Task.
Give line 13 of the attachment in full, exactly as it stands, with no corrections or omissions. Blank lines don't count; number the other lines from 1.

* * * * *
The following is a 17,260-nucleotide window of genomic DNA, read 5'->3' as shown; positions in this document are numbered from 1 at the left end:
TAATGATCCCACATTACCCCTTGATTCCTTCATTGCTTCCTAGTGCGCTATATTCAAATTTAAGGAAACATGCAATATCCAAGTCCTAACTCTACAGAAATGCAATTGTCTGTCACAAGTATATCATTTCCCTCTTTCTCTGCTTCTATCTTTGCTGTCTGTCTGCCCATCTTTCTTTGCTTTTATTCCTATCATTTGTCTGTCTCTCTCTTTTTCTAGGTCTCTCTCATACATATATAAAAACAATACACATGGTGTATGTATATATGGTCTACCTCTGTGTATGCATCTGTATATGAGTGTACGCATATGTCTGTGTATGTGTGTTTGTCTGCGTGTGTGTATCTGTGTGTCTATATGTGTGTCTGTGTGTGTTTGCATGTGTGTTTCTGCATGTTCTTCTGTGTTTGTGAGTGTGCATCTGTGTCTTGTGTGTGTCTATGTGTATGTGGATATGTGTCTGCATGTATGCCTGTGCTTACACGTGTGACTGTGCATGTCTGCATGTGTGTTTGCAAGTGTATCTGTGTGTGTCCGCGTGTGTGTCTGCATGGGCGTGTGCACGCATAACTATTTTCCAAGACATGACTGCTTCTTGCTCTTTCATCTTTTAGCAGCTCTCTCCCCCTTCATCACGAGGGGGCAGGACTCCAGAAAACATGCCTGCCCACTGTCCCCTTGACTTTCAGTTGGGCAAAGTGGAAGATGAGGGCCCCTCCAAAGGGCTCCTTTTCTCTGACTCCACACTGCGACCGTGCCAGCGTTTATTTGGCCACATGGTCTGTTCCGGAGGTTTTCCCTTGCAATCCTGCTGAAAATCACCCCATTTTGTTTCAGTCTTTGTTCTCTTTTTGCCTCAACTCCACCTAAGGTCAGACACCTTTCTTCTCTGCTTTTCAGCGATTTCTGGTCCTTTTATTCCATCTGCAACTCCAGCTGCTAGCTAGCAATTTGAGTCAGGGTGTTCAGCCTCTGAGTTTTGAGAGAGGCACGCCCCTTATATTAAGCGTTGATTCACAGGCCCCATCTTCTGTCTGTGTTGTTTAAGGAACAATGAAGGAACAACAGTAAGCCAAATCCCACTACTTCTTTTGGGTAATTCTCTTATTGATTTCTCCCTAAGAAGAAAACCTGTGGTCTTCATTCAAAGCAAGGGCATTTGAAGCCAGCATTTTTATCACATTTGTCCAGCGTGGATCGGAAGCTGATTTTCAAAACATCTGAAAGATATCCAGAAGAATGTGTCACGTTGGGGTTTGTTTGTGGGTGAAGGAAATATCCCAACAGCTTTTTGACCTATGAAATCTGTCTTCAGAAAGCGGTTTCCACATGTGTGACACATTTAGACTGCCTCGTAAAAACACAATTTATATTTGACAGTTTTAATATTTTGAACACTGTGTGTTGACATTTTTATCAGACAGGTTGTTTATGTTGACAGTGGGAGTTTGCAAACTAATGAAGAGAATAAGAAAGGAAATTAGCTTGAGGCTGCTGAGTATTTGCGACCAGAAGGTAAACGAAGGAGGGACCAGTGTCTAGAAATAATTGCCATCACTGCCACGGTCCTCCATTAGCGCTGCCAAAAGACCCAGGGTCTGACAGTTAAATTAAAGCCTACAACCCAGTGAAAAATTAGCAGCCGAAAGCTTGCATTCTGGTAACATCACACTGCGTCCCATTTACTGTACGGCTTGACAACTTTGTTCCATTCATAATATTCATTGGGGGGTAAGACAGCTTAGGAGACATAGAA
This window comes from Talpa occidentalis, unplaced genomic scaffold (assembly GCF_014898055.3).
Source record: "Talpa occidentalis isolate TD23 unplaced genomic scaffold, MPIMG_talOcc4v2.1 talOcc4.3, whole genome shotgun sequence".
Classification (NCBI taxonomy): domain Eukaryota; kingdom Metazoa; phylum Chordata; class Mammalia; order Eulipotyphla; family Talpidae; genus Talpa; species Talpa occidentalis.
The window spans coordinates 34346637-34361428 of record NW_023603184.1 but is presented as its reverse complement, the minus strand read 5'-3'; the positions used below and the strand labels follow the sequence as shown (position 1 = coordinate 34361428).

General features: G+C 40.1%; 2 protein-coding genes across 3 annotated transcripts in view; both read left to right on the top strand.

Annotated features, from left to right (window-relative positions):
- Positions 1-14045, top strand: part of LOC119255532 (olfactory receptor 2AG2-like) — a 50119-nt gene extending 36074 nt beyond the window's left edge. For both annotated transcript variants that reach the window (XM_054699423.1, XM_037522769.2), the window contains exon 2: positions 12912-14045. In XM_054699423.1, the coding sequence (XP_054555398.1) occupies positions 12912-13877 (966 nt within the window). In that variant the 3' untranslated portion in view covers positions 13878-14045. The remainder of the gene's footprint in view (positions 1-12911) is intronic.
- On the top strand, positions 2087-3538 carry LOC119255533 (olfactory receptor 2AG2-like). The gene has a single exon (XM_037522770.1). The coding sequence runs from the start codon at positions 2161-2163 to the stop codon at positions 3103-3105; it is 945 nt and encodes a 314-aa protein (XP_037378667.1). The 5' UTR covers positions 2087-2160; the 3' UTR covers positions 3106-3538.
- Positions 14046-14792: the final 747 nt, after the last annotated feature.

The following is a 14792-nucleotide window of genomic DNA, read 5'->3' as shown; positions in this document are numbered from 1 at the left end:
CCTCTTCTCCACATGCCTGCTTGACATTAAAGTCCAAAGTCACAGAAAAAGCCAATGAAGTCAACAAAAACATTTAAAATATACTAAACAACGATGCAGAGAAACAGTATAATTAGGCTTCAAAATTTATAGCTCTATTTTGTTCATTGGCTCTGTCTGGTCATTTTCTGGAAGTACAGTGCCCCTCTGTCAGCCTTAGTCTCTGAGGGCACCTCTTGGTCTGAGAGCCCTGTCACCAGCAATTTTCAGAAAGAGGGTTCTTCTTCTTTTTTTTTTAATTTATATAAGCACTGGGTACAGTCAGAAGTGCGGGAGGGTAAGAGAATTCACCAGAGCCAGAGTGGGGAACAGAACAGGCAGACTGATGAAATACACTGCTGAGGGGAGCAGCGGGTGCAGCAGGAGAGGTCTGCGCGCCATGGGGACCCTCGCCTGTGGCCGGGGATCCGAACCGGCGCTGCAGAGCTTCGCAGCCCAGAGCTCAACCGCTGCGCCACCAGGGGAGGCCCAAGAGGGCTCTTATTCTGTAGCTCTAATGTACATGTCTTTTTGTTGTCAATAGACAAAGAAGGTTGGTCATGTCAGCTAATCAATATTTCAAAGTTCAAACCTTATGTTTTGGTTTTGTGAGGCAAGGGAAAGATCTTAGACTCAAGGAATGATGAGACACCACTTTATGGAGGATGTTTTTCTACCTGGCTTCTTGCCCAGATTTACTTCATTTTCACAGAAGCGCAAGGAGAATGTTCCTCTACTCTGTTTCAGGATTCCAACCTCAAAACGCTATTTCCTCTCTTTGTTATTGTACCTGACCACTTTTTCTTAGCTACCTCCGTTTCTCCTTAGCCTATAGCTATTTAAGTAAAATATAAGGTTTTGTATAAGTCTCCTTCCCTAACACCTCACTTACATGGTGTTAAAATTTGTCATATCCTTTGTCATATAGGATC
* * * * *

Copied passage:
CCTCTTCTCCACATGCCTGCTTGACATTAAAGTCCAAAGTCACAGAAAAAGCCAATGAAGTCAACAAAAACATTTAAAATATACTAAACAACGATGCAGAGAAACAGTATAATTAGGCTTCAAAATTTATAGCTCTATTTTGTTCATTGGCTCTGTCTGGTCATTTTCTGGAAGTACAGTGCCCCTCTGTCAGCCTTAGTCTCTGAGGGCACCTCTTGGTCTGAGAGCCCTGTCACCAGCAATTTTCAGAAAGAGGGTTCTTCTTCTTTTTTTTTTAATTTATATAAGCACTGGGTACAGTCAGAAGTGCGGGAGGGTAAGAGAATTCACCAGAGCCAGAGTGGGGAACAGAACAGGCAGACTGATGAAATACACTGCTGAGGGGAGCAGCGGGTGCAGCAGGAGAGGTCTGCGCGCCATGGGGACCCTCGCCTGTGGCCGGGGATCCGAACCGGCGCTGCAGAGCTTCGCAGCCCAGAGCTCAACCGCTGCGCCACCAGGGGAGGCCCAAGAGGGCTCTTATTCTGTAGCTCTAATGTACATGTCTTTTTGTTGTCAATAGACAAAGAAGGTTGGTCATGTCAGCTAATCAATATTTCAAAGTTCAAACCTTATGTTTTGGTTTTGTGAGGCAAGGGAAAGATCTTAGACTCAAGGAATGATGAGACACCACTTTATGGAGGATGTTTTTCTACCTGGCTTCTTGCCCAGATTTACTTCATTTTCACAGAAGCGCAAGGAGAATGTTCCTCTACTCTGTTTCAGGATTCCAACCTCAAAACGCTATTTCCTCTCTTTGTTATTGTACCTGACCACTTTTTCTTAGCTACCTCCGTTTCTCCTTAGCCTATAGCTATTTAAGTAAAATATAAGGTTTTGTATAAGTCTCCTTCCCTAACACCTCACTTACATGGTGTTAAAATTTGTCATATCCTTTGTCATATAGGATC